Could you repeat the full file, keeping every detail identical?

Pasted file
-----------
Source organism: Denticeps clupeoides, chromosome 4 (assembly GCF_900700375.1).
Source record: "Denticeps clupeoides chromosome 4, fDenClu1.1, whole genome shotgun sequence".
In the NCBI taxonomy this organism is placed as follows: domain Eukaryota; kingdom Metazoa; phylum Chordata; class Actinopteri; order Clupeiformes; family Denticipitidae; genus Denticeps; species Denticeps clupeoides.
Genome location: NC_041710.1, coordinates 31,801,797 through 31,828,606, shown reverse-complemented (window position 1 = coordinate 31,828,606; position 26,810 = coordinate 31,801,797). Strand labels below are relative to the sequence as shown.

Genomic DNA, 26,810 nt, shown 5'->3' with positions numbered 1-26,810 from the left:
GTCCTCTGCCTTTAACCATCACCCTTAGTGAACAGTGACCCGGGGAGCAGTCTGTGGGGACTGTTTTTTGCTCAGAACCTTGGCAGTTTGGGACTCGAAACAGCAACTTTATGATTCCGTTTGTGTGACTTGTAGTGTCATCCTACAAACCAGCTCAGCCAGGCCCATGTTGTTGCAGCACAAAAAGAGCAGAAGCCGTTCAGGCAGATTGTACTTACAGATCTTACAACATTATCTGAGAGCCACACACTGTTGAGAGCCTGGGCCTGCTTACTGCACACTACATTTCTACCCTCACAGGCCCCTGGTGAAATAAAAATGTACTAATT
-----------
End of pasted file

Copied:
Source organism: Denticeps clupeoides, chromosome 4 (assembly GCF_900700375.1).
Source record: "Denticeps clupeoides chromosome 4, fDenClu1.1, whole genome shotgun sequence".
In the NCBI taxonomy this organism is placed as follows: domain Eukaryota; kingdom Metazoa; phylum Chordata; class Actinopteri; order Clupeiformes; family Denticipitidae; genus Denticeps; species Denticeps clupeoides.
Genome location: NC_041710.1, coordinates 31,801,797 through 31,828,606, shown reverse-complemented (window position 1 = coordinate 31,828,606; position 26,810 = coordinate 31,801,797). Strand labels below are relative to the sequence as shown.

Genomic DNA, 26,810 nt, shown 5'->3' with positions numbered 1-26,810 from the left:
GTCCTCTGCCTTTAACCATCACCCTTAGTGAACAGTGACCCGGGGAGCAGTCTGTGGGGACTGTTTTTTGCTCAGAACCTTGGCAGTTTGGGACTCGAAACAGCAACTTTATGATTCCGTTTGTGTGACTTGTAGTGTCATCCTACAAACCAGCTCAGCCAGGCCCATGTTGTTGCAGCACAAAAAGAGCAGAAGCCGTTCAGGCAGATTGTACTTACAGATCTTACAACATTATCTGAGAGCCACACACTGTTGAGAGCCTGGGCCTGCTTACTGCACACTACATTTCTACCCTCACAGGCCCCTGGTGAAATAAAAATGTACTAATT